Tolerant bacteria make antibiotics fail
New research project suggests that we need to rethink antibiotic treatment of infections. The bacteria are far better prepared for the doctors’ treatment than we think.
When doctors treat infections with antibiotics, they use naturally occurring substances that the bacteria are likely to be familiar with, albeit at very small doses.
This means that the bacteria are naturally equipped to fight off the antibiotics. They have the ability to quickly make themselves tolerant to antibiotic treatment over short periods or, in the worst case, become permanently resistant.
This leads to problems with failed treatments and stubborn bacteria that are hard to combat.
Scientists at the University of Copenhagen and the Technical University of Denmark are currently addressing this challenge in a new research project, which aims to find out how low concentrations of antibiotics can make bacteria resistant, tolerant or even increase their ability to cause disease.
Our conception of antibiotics may have been too narrow. We have a notion that fungi and other microorganisms have developed antibiotics to kill bacteria. This is probably incorrect. At the low concentrations found in nature, the bacteria do not have much difficulty in surviving the antibiotics.
”Our conception of antibiotics may have been too narrow. We have a notion that fungi and other microorganisms have developed antibiotics to kill bacteria. This is probably incorrect. At the low concentrations found in nature, the bacteria do not have much difficulty in surviving the antibiotics,” says the head of the project, Professor Hanne Ingmer, of the Department of Veterinary Disease Biology at the University of Copenhagen, Denmark.
”At the same time, the mechanisms that bacteria use to resist low concentrations of antibiotics in nature are likely to be the cause of many of the treatment problems we’re seeing today.”
Antibiotics can make people sicker
Ingmer’s research team has conducted a series of experiments that show how bacteria adapt and change when exposed to small quantities of antibiotics. The experiments showed that bacteria that have been exposed to small quantities of antibiotics undergo changes in the production of the proteins that make people ill.
Sometimes this production decreases, which is good for the patient. But the production can also increase, potentially increasing the risk that the patient becomes even sicker as an unwanted side effect of the antibiotic treatment.
This discovery is obviously of great relevance to the way we should treat infections. If the patient has not been given the right amounts of antibiotics, or if the absorption of antibiotics failed in the treatment, our findings may help explain why many patients need to switch to a new antibiotic to fight off a stubborn infection.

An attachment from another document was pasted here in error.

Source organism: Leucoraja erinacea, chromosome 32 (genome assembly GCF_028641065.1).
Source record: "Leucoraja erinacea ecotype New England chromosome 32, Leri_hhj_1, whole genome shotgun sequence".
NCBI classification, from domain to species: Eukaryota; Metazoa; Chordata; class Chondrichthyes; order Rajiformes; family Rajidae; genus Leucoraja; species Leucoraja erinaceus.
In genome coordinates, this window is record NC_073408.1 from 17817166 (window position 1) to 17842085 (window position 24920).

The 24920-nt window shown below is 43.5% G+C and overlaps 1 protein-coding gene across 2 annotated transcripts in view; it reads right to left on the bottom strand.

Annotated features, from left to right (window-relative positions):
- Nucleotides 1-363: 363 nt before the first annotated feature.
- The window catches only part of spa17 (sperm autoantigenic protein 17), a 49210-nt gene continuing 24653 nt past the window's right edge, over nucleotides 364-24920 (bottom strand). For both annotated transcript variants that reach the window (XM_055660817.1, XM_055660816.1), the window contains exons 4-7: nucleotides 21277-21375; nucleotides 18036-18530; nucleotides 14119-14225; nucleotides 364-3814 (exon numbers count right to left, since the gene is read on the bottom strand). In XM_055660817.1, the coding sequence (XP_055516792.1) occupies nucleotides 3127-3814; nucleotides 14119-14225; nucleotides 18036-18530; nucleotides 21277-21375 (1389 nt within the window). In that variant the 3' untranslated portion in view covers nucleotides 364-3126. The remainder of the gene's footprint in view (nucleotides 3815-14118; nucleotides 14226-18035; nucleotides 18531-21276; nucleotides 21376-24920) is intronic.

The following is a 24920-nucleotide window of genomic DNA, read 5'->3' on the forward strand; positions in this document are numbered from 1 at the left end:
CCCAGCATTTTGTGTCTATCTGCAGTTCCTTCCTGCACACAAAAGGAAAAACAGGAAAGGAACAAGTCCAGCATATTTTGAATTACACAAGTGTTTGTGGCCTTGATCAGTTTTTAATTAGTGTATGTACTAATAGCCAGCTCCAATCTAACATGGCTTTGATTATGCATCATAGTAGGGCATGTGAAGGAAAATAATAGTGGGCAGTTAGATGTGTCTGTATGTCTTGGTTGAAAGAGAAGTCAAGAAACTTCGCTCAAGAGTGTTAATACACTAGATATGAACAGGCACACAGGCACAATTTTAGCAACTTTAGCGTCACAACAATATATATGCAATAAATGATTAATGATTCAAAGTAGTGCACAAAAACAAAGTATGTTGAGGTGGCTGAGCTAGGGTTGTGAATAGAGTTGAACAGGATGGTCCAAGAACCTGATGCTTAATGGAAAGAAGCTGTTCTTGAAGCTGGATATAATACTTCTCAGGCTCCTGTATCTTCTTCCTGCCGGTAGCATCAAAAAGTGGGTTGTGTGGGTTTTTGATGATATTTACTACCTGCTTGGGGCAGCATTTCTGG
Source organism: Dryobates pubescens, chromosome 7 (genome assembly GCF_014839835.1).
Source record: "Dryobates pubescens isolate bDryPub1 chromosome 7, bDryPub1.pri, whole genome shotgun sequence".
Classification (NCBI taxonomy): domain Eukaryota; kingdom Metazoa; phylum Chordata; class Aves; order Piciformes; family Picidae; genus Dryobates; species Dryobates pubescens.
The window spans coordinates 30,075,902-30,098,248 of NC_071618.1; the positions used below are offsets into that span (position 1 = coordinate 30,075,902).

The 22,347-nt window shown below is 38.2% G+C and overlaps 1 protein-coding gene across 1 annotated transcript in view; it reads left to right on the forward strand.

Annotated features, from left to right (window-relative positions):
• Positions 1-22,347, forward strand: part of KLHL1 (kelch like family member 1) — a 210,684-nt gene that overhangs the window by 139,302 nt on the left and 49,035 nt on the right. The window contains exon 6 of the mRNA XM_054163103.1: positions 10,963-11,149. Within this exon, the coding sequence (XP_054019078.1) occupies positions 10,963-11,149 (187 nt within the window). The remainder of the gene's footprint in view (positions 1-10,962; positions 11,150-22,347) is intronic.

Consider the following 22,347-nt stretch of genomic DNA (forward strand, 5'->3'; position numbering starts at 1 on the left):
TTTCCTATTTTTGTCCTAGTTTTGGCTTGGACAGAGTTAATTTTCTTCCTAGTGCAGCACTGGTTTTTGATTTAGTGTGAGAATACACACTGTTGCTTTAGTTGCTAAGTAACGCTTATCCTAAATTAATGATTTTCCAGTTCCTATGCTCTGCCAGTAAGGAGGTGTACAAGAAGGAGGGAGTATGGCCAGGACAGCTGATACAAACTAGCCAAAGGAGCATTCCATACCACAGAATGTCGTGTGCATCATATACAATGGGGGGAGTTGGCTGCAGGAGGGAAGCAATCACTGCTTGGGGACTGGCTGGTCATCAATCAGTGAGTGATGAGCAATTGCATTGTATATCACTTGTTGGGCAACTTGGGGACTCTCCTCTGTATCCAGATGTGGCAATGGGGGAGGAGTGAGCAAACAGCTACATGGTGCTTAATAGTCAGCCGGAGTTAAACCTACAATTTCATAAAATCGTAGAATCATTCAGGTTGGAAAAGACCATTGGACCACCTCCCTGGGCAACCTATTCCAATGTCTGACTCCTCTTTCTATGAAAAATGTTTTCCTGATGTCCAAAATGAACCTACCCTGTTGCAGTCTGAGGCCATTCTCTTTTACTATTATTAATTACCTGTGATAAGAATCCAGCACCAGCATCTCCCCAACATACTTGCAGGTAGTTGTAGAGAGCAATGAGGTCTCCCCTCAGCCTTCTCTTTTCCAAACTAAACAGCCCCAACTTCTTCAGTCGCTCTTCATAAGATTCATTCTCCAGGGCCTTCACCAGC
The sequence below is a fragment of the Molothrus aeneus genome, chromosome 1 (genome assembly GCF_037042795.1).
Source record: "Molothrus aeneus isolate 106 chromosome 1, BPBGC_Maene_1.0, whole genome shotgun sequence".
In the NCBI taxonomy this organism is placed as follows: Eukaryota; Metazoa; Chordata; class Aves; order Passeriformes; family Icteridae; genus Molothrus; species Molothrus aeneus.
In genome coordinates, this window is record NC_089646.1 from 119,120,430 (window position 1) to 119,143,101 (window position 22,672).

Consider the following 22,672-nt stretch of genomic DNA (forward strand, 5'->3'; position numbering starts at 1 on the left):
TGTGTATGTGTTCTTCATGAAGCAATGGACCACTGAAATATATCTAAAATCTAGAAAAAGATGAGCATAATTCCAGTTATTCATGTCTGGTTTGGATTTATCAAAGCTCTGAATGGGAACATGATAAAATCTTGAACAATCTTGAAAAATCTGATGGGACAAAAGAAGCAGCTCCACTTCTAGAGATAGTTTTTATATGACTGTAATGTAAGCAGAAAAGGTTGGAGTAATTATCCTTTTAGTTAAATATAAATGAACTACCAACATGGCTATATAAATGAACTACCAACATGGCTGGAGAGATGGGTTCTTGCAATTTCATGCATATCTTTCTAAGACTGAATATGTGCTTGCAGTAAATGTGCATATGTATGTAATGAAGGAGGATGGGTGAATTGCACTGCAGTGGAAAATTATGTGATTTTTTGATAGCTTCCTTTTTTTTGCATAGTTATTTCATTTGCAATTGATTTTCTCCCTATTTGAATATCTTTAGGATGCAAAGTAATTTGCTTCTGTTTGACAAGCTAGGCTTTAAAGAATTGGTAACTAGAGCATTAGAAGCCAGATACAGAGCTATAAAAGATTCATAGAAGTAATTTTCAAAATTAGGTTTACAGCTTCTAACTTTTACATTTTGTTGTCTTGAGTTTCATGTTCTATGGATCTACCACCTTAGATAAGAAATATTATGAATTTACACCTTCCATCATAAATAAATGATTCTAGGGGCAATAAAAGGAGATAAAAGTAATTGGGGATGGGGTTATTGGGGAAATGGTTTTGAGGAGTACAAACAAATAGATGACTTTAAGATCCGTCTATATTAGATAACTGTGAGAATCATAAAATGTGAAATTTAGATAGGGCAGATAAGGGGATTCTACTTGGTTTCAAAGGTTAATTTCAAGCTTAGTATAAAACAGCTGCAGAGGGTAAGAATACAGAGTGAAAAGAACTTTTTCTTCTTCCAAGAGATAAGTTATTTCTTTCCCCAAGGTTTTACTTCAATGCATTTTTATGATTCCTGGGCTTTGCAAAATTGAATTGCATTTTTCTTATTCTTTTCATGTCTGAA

”Our experiments with staphylococci show that the production of disease-causing proteins changes when the bacterium is exposed to even very low concentrations of antibiotics,” says Ingmer.
“These concentrations are sometimes so low that they do not affect the growth of the bacteria. If you experience faulty treatment of an infection, it affects the way the bacteria behave, and that can cause people to become sick.”
Bacteria become tolerant but not resistant
Low concentrations of antibiotics can also make the bacteria tolerant and difficult to combat. Another study by the same research team has shown that bacteria can withstand great amounts of antibiotics, provided they have had a small foretaste first.
In other words, if bacteria are exposed to a very low concentration of antibiotics, they become tolerant and harder to kill even with very large amounts of the same antibiotic.
The cause is presumably to be found in an innate survival mechanism in the bacteria, which enables them to prepare for large amounts of antibiotics as soon as they get a whiff of it.
This is the first time that researchers demonstrate that bacteria can develop tolerance to antibiotics without actually becoming resistant.
“We suspect that the tolerance is achieved as a result of physiological changes in the cell that for example may prevent the antibiotics from being absorbed in the bacteria. This is a temporary measure that the bacteria use to protect themselves,” says the professor.
”This discovery is obviously of great relevance to the way we should treat infections. If the patient has not been given the right amounts of antibiotics, or if the absorption of antibiotics failed in the treatment, our findings may help explain why many patients need to switch to a new antibiotic to fight off a stubborn infection.”
The findings also have medical implications, she adds. In order for doctors to be able to provide the best possible treatment of infectious diseases in the future, it is important that the effects of the individual antibiotics on the various bacteria are studied in more detail.
Read the Danish version of this article at videnskab.dk
Translated by: Dann Vinther